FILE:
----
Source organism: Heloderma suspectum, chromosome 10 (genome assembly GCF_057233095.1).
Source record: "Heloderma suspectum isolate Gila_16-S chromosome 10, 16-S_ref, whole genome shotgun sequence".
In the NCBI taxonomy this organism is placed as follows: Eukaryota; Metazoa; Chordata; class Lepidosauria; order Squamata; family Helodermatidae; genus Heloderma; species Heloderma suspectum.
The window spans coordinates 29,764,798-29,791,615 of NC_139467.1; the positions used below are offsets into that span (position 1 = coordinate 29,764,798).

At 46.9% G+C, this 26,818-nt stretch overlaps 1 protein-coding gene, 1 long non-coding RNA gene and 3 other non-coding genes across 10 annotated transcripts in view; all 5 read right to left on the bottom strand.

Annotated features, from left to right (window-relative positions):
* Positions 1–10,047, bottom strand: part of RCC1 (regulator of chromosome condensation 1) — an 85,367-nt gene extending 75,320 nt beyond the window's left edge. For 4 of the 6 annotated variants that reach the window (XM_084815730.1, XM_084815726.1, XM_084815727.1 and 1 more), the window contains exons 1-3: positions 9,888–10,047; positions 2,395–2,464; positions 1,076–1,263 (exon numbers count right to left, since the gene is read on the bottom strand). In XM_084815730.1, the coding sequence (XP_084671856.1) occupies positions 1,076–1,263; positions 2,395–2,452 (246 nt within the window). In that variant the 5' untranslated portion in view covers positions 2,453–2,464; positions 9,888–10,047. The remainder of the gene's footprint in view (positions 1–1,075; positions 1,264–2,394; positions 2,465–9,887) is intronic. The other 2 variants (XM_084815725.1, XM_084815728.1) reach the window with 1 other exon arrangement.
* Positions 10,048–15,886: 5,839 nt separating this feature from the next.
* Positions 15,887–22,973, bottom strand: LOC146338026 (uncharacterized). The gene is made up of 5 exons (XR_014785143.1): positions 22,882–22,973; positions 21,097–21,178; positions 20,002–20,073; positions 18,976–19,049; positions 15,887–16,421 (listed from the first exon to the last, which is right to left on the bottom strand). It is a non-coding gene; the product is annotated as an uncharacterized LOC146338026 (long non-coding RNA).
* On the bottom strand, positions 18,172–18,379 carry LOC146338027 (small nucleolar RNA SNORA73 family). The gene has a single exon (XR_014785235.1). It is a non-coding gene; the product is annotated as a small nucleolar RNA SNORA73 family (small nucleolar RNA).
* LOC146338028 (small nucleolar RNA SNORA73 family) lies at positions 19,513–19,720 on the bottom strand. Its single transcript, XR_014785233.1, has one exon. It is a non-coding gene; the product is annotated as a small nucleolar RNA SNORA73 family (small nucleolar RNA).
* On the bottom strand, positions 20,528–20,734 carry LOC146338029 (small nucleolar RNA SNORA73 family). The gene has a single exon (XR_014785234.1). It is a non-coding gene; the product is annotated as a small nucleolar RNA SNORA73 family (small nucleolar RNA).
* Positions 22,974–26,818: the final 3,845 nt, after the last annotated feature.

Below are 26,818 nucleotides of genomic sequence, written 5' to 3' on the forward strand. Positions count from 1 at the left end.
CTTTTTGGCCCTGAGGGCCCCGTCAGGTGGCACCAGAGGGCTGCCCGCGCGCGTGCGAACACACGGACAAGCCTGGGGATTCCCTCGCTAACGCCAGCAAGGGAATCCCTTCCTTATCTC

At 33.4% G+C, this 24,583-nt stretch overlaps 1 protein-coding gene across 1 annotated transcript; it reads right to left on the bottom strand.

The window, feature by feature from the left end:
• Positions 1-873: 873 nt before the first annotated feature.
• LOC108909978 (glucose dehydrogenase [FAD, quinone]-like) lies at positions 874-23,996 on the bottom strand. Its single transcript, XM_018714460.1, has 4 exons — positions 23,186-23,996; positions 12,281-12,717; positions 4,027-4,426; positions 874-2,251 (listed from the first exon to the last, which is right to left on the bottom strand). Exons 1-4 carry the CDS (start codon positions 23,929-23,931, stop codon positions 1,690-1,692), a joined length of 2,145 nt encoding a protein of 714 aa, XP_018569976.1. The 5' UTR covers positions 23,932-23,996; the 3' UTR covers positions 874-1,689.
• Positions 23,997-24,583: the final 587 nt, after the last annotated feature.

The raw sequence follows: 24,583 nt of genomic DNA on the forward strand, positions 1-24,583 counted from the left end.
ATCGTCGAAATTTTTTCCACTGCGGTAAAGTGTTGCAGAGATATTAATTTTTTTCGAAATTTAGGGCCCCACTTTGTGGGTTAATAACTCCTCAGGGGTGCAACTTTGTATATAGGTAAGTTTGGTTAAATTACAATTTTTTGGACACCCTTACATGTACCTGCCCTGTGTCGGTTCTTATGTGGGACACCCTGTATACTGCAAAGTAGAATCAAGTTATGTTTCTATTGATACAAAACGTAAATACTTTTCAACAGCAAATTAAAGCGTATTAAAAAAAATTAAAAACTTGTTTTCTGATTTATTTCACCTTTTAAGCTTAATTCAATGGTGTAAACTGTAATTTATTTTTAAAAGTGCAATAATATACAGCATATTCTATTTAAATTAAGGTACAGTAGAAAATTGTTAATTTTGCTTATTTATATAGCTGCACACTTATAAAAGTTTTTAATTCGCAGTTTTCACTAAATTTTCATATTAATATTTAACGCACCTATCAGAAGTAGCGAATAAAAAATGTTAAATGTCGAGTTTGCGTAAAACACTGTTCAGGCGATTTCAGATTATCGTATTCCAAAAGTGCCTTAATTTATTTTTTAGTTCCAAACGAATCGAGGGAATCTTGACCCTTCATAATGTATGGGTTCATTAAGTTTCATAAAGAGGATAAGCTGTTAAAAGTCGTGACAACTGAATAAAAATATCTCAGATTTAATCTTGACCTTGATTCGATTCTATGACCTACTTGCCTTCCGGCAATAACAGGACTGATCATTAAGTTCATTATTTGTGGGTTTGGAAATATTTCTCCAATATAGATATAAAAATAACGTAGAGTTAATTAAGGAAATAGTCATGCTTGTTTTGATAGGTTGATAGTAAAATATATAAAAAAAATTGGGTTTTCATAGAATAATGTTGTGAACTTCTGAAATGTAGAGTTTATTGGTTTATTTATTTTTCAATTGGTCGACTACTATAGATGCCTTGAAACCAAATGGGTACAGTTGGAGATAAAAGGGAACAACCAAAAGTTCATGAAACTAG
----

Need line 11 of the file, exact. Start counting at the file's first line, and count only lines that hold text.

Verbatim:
* LOC146338028 (small nucleolar RNA SNORA73 family) lies at positions 19,513–19,720 on the bottom strand. Its single transcript, XR_014785233.1, has one exon. It is a non-coding gene; the product is annotated as a small nucleolar RNA SNORA73 family (small nucleolar RNA).